A Keyhole for Roger Williams' Key; Or, A Study, of Suggested Misprints, in Its Sixteenth Chapter, "Of the Earth and the Fruits Thereof, &c.": A Paper Read Before the Rhode Island Historical Society

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Standard Printing Company, 1892 - Narragansett language - 41 pages
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Page 33 - Take thou also unto thee wheat, and barley, and beans, and lentiles, and millet, and fitches, and put them in one vessel, and make thee bread thereof...
Page 24 - Their corne being ripe, they gather it, and drying it hard in the sunne, conveigh it to their barnes, which be great holes digged in the ground in forme of a brasse pot, seeled with rinds of trees, wherein they put their corne...
Page 7 - for the yearly choosing of Assistants for the time to come...
Page 10 - Native amongst an hundred will kil them, because they have a tradition, that the Crow brought them at first an Indian Graine of Corne in one Eare and an Indian or French Beane in another, from the Great God Kautdntoumts field in the Southwest from whence they hold came all their Corne and beanes.
Page 10 - Lastly, it is famous that the Sowwest (Sowaniu) is the great Subject of their discourse. From thence their Traditions. There they say (at the Southwest) is the Court of their great God Cautantouwit; At the South-west are their Forefathers soules; to the South-west they goe themselves when they dye; From the South-west came their Corne.
Page 33 - Rogelim, brought beds, and basons, and earthen vessels, and wheat, and barley, and flour, and parched corn, and beans, and lentiles, and parched pulse, and honey, and butter, and sheep, and cheese of kine, for David, and for the people that were with him, to eat : for they said, The people is hungry, and weary, and thirsty, in the wilderness.
Page 5 - Why does the world minify our intelligence by depreciating our favorite article of diet, and express the ultimate extreme of mental pauperism by saying of him on whose intellect they would heap contempt, "He doesn't know beans"? [Laughter.] And it is within my recollection that there was a time when it was proposed to reconstruct the Union of the States, with New England left out. Why, I repeat it, the intense unpopularity of New England? For one thing, it seems to me, we are hated because of our...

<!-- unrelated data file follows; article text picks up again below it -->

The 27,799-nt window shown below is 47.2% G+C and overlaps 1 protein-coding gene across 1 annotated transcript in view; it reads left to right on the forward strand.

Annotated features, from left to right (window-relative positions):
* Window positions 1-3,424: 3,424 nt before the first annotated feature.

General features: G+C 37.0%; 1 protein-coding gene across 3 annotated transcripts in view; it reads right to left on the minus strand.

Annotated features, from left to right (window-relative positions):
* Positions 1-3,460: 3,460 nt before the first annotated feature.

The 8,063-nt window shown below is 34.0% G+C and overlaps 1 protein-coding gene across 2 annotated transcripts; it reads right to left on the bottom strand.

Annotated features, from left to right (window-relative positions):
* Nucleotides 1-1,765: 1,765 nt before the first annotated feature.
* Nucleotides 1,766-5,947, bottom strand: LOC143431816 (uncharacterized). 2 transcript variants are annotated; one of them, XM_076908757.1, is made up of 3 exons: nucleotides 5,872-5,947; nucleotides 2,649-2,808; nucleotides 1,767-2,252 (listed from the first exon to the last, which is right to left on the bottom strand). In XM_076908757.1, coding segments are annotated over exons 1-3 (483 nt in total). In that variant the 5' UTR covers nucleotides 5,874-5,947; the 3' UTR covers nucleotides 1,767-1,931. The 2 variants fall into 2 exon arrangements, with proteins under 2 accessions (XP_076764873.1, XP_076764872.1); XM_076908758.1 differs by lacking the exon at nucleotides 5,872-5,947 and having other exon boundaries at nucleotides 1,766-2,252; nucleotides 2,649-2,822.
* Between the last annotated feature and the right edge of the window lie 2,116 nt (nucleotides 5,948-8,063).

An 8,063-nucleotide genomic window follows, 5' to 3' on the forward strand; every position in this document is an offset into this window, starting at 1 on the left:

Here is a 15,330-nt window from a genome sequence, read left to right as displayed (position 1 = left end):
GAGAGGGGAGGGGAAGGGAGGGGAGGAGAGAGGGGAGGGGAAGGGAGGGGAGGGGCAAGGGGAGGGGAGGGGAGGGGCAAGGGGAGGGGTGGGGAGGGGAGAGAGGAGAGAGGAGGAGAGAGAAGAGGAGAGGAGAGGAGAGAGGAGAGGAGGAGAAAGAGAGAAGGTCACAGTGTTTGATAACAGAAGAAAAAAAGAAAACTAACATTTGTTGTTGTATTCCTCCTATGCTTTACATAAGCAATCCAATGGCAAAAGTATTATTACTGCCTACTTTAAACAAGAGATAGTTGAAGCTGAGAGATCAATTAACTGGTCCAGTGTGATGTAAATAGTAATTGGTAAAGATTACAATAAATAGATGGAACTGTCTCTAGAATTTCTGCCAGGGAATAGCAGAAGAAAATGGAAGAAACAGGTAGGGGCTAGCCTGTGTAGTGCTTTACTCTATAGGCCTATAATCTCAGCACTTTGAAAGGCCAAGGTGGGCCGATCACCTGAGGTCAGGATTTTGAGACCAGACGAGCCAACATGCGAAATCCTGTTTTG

Page 23 - ... with Catharres and other rootes, Indian beanes and Clamms. In the Summer they have all manner of Sea-fifh, with all forts of Berries. For the ordering of their victuals, they boile or roaft them, having large Kettles which they traded for with the French long...
Page 14 - ... refresh ourselves, which we readily did. All those of the village, except the women, who had at first taken flight, came to the bank of the river to receive us. Here they built us cabins, brought us wood to burn and provisions in abundance. For three days they feasted us constantly. The women now returned, brought us Indian corn, beans, flour and various kinds of fruits; and we, in return, made them other little presents, which they admired greatly. These Indians do not resemble those at the...
Page 24 - ... being ripe, they gather it, and drying it hard in the sunne, conveigh it to their barnes, which be great holes digged in the ground in forme of a brasse pot, seeled with rinds of trees, wherein they put their corne, covering it from the inquisitive search of their gurmandizing husbands, who would eate up both their allowed portion, and reserved seede, if they knew where to finde it.

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